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according adjourned adopted aforesaid American appeared appointed armed Assembly authority become body called cause charge charter citizens civil clerks colony committed committee Company constitution continue convention court defendant directed discharged district Dorr duty election electors established exercise existing fact force give given governor grant held hold House hundred inhabitants institutions John judge June jury justice legislature liberty lieutenant majority manner marched meetings ment military never Newport oath organized party passed people's persons Plantations political possession present president principles prison proceedings Providence qualified question received representatives request resolution Resolved respective returned Rhode Island secretary Senate sent session soon sovereign successors suffrage taken thereof thing Thomas thousand tion took town treason trial troops United votes ward whole witnesses
Page 321 - That no man shall be compelled to frequent or support any religious worship, place or ministry whatsoever, nor shall be enforced, restrained, molested or burthened, in his body or goods, nor shall otherwise suffer on account of his religious opinions or belief; but that all men shall be free to profess, and by argument to maintain, their opinions in matters of religion, and that the same shall in no wise diminish, enlarge or affect their civil capacities.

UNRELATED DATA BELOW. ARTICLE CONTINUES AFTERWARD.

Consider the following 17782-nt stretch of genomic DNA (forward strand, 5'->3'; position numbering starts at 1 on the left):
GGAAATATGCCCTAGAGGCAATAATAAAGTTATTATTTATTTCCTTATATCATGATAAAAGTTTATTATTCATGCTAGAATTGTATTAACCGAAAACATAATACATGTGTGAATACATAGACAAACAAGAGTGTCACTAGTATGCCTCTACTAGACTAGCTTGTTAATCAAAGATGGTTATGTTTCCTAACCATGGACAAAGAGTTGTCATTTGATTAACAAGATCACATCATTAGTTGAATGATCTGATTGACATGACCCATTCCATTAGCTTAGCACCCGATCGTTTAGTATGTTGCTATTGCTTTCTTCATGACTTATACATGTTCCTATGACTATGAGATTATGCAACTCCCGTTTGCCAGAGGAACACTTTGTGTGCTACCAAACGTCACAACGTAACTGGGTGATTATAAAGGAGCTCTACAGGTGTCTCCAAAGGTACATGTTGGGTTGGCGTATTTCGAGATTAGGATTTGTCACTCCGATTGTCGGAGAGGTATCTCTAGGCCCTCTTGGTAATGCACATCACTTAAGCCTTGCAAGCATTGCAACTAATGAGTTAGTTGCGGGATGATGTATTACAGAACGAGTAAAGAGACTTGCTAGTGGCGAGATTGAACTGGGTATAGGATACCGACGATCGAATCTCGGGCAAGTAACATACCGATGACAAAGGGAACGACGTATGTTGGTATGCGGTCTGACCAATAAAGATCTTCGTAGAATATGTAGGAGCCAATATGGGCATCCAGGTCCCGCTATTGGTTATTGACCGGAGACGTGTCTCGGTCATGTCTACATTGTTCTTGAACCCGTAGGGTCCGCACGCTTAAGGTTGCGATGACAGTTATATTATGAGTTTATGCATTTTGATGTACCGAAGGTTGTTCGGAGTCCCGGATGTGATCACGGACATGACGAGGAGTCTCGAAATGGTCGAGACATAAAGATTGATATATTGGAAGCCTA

Page 301 - ... freely and fully have and enjoy his and their own judgments and consciences, in matters of religious concernments...
Page 255 - That all power is inherent in the people, and all free governments are founded on their authority and instituted for their peace, safety and happiness.
Page 366 - The diffusion of knowledge, as well as of virtue, among the people, being essential to the preservation of their rights and liberties, it shall be the duty of the General Assembly to promote public schools, and to adopt all means which they may deem necessary and proper to secure to the people the advantages and opportunities of education.
Page 263 - That there are certain natural rights of which men, when they form a social compact cannot deprive or divest their posterity, among which are the enjoyment of life • and liberty, with the means of acquiring, possessing and protecting property, and pursuing and obtaining happiness and safety.
Page 355 - A majority of each house shall constitute a quorum to do business; but a smaller number may adjourn from day to day, and may compel the attendance of absent members in such manner, and under such penalties, as each house may provide.
Page 312 - And further, of our more ample grace, certain knowledge, and mere motion, we have given and granted, and by these presents, for us, our heirs and successors, do give and grant, unto the said Governor and Company of the English Colony of Rhode Island and Providence Plantations...
Page 255 - For the advancement of these ends they have at all times an inalienable and indefeasible right to alter, reform or abolish their government in such manner as they may think proper.